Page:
The old tales in the mountains are worn down through many repeatings to the bare essentials, like the ballad tunes that, flowing through the centuries, have kept only a crystal clear beauty. These folk tales have no unnecessary phrases, no interpolated descriptions. The few words necessary to tell them are strong with the shrewd humor of plain folks. The audience often knows the tale ahead, just where the laugh should come. But the tales are all the better for being familiar. Perfectly simple, they are never dull and threadbare, rather like well-worn gold coins passing from hand to hand, precious to each holder.
Here is one of a scary feller who thought he ought to sit up all night with a sick neighbor.
“He couldn’t git started till atter dark and havin no lantern he was oneasy in his mind because there was a old wild boar loose in the mountains that had been bothering folks a heap. He allowed he mought meet up with it. Shore enough, he hadn’t got down to the Bull Horn Ford afore he heerd a gruntin and a growlin and a stirrin in the leaves and he mighty nigh knowed it war the old boar. He made for the highest tree and clumb up it. Hit was so big he couldn’t git his arms around it and so high to the first limbs he couldn’t climb up to ’em. He helt on as long as he could. When there warn’t no more noise down below he hoped the old boar had gone plum off and he let hisself down. He hadn’t no more than teched the ground when the gruntin’ and russlin’ begun again and up he clumb. He helt on till he allowed it war gone and then he drapped agin. Up starts the hog agin. Well sir, they might have kept that up all night if Henry Shell hadn’t come by with a light. Old Joe was mighty weak by this time and proud for help to save him from bein’ all tore up by the boar when he couldn’t holt on no more. Well sir, you know when they found hit, hit warn’t no boar at all but a leetle old shoat [baby pig] couldn’t a weighed more than sixty pounds, what had hurt hit’s hip and couldn’t get along. Jes for that leetle thing had wore the moss and bark offen the tree and all the hide offen his legs. You can see the tracks on that tree yit whar he went up and down.”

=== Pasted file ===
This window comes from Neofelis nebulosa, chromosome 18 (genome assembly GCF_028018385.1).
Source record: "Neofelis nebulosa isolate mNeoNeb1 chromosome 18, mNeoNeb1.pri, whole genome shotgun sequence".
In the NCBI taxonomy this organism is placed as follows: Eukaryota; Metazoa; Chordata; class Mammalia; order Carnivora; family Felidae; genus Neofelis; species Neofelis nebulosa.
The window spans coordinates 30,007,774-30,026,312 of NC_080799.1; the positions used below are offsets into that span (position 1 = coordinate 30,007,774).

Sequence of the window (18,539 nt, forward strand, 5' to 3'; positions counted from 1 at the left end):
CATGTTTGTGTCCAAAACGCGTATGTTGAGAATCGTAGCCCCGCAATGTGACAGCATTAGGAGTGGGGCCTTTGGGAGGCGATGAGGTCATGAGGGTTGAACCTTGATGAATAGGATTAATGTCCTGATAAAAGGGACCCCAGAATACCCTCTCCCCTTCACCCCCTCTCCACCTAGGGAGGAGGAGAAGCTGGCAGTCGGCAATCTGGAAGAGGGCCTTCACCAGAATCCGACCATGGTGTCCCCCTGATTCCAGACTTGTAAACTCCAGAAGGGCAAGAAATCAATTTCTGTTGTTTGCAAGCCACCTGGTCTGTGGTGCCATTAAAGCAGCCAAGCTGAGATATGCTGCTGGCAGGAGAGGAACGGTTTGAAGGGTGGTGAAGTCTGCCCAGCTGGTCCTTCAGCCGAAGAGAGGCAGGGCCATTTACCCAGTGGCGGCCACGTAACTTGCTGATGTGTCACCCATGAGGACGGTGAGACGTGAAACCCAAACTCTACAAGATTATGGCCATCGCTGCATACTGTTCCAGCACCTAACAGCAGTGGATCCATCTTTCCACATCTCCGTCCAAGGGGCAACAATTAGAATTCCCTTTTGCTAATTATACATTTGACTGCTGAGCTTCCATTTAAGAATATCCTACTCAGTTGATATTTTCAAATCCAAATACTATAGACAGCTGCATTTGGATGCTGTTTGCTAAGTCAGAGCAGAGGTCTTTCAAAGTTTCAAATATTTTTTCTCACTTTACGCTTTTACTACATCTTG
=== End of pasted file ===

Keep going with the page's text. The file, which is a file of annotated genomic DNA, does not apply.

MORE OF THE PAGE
Here is one as famous as the Baron Munchausen* tales. [A reference to the repetition of the bear story in Percy MacKaye’s Tall Tales of the Kentucky Mountains 1924 (1926). Baron Munchausen is a fictional German nobleman created by the German writer Rudolf Erich Raspe in his 1785 book Baron Munchausen’s Narrative of his Marvellous Travels and Campaigns in Russia. [Wikipedia] The character is loosely based on a real baron, Hieronymus Karl Friedrich, Freiherr von Münchhausen who gained notoriety for his exaggerated adventures
” I was a-goin to the store for coal oil through a leetle piece of woods when all of a suddint I seed right a-fore me a wild cat a-settin in the road. I turned round to run back and thar behind me sat another. I run up the hill a piece and stood a-watchin, allowin I’d go home fust chance, When them two cats begun to growl and then to spring and claw at each other’s hide, a-jerkin out the fur. They fit and fit and every time they’d jump at each other they’d rise a leetle higher. Purty soon they ris plum out of sight and never come down. Well I went home, but the next day I passed that way again and the fur was still a-fallin’.”